If you have children and a dog, you’ve probably seen the bond that can form between them. While their love for one another can be incredibly precious, it can also lead to some bad habits—especially when it comes to food.
It’s a cycle that only escalates in time: baby drops food, dog eats food, baby sees dog eat food and drops more food, dog keeps eating and begging for more. Repeat.
So how do we break the cycle?
When I noticed my girls dropping their food for Otis and his overexcitement about it, I knew I had to do something. I thought back to the puppy training classes we took and I decided to implement what we learned.
Setting the expectation for the dog
Our instructor taught us that when you want your dog to do something, there needs to be a consistent signal, expectation, and reward until he gets the hang of it.
I decided that while P & C ate, Otis should lie on the couch. The identifying actions would be that I put P & C in their high chairs, point to our couch, and firmly say, “couch.”
Delivering the reward
Dogs learn well on a reward-based system. Knowing this, I used training treats to get Otis to the couch and keep him there.
When dogs meet a large expectation, it helps to give them a large reward. I decided his big reward would be that he could pick up the scraps the girls left on the floor (only if the food is safe for dogs, of course). He would only get to do this if he stayed on the couch the entire time the girls were eating.
I decided Otis would not be allowed off the couch until I had taken P & C out of their high chairs AND I released him. I knew this would be tricky, but I felt like he could handle it.
Putting it all together
When you are training your dog to do something new, you have to be persistent and consistent. Without both of these things, the dog will get easily confused about what is expected of him.
Here’s what it looked like to implement my plan:
When it was time for P & C to eat, I would put them in their high chairs. I would look at Otis and firmly say, “COUCH” and point to our couch. Once he was lying down and relaxed on the couch, I would give him a treat and tell him to stay, using the hand signal we learned in class for that command.
I would continue to give the girls food as usual, but if Otis jumped off the couch I would immediately stop and repeat everything above. That included pointing to the couch and using verbal commands, and offering training treats.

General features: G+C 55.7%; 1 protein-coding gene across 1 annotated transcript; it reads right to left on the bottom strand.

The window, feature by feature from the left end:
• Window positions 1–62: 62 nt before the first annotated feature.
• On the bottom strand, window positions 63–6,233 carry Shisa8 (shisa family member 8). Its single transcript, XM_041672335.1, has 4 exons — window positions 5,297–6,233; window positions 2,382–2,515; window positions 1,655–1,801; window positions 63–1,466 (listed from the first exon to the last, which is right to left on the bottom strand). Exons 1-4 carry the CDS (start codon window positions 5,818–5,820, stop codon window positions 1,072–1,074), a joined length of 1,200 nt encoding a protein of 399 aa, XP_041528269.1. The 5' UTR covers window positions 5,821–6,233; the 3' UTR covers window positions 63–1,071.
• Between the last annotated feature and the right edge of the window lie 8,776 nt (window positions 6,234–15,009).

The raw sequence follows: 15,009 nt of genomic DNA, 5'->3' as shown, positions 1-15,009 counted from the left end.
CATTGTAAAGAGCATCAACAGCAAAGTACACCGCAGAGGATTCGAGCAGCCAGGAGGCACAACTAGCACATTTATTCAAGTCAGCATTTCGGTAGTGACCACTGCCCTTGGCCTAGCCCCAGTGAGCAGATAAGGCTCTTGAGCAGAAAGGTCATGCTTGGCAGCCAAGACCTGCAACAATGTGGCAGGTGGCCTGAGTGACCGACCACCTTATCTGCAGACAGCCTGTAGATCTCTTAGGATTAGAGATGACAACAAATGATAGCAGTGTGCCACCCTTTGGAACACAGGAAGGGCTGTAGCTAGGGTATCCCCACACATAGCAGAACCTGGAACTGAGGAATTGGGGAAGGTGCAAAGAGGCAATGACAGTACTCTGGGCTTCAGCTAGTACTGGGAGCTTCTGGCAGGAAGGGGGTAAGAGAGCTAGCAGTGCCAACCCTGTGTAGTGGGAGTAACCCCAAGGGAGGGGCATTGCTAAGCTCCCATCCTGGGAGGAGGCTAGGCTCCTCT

If it looked like Otis was getting antsy, I would keep telling him to stay and offering treats to keep him on the couch.
Once P & C were done eating, I would clean them up and take them out of their high chairs while telling Otis to stay and using my hand signal. If he jumped off the couch early, I would stop cleaning up and take him back to the couch and repeat the process to keep him there.
After P & C were both cleaned up and out of their high chairs, I would look at Otis and enthusiastically say, “okay!” to release him.
As soon as my husband came home that day, I immediately told him my plan and implementation. I knew that if we weren’t on the same page, Otis would not understand our expectations. My husband agreed to the plan and we stayed consistent with our verbal cues and hand signals.
The overall result
It took exactly one day for Otis to understand what we wanted him to do, which we thought was very fast. We went through a LOT of training treats, but it was well worth it.
Over time, we were able to phase out the treats and hand signals and only use the verbal cue “couch” to get him to lie down on the sofa while the girls ate. Now, he goes to the couch on his own as soon as we start buckling P & C into their high chairs. It’s amazing!
If you want your dog to stop begging from your kids while they eat, try out the method I used. Let me know how it goes!
Hello! I am a work-at-home mom to twin girls and a canine. I’m learning what life looks like when you surrender to God. Passionate about parenthood, marriage, and all things coffee!